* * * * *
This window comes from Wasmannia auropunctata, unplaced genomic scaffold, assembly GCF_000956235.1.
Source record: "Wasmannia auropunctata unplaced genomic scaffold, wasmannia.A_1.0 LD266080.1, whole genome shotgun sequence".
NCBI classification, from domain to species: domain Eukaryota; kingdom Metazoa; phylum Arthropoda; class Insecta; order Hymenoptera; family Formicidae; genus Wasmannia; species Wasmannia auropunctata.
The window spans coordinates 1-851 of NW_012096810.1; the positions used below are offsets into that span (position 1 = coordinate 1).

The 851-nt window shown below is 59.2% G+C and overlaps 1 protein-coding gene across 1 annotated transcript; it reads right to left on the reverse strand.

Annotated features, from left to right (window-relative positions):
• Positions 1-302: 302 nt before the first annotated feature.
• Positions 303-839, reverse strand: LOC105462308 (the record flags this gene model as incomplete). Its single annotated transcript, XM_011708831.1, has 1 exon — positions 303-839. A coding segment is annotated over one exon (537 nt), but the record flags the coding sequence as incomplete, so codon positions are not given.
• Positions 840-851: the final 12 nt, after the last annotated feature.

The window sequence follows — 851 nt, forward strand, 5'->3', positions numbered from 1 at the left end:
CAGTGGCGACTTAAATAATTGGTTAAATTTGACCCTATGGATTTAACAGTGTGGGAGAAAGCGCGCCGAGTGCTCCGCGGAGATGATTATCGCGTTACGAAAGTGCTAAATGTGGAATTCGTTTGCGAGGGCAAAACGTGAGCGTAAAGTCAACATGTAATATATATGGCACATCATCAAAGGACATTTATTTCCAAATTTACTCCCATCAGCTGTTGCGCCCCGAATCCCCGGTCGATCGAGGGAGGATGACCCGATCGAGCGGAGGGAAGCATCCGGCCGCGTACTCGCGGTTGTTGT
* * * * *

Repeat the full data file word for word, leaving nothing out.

This window comes from Wasmannia auropunctata, unplaced genomic scaffold, assembly GCF_000956235.1.
Source record: "Wasmannia auropunctata unplaced genomic scaffold, wasmannia.A_1.0 LD266080.1, whole genome shotgun sequence".
NCBI classification, from domain to species: domain Eukaryota; kingdom Metazoa; phylum Arthropoda; class Insecta; order Hymenoptera; family Formicidae; genus Wasmannia; species Wasmannia auropunctata.
The window spans coordinates 1-851 of NW_012096810.1; the positions used below are offsets into that span (position 1 = coordinate 1).

The 851-nt window shown below is 59.2% G+C and overlaps 1 protein-coding gene across 1 annotated transcript; it reads right to left on the reverse strand.

Annotated features, from left to right (window-relative positions):
• Positions 1-302: 302 nt before the first annotated feature.
• Positions 303-839, reverse strand: LOC105462308 (the record flags this gene model as incomplete). Its single annotated transcript, XM_011708831.1, has 1 exon — positions 303-839. A coding segment is annotated over one exon (537 nt), but the record flags the coding sequence as incomplete, so codon positions are not given.
• Positions 840-851: the final 12 nt, after the last annotated feature.

The window sequence follows — 851 nt, forward strand, 5'->3', positions numbered from 1 at the left end:
CAGTGGCGACTTAAATAATTGGTTAAATTTGACCCTATGGATTTAACAGTGTGGGAGAAAGCGCGCCGAGTGCTCCGCGGAGATGATTATCGCGTTACGAAAGTGCTAAATGTGGAATTCGTTTGCGAGGGCAAAACGTGAGCGTAAAGTCAACATGTAATATATATGGCACATCATCAAAGGACATTTATTTCCAAATTTACTCCCATCAGCTGTTGCGCCCCGAATCCCCGGTCGATCGAGGGAGGATGACCCGATCGAGCGGAGGGAAGCATCCGGCCGCGTACTCGCGGTTGTTGT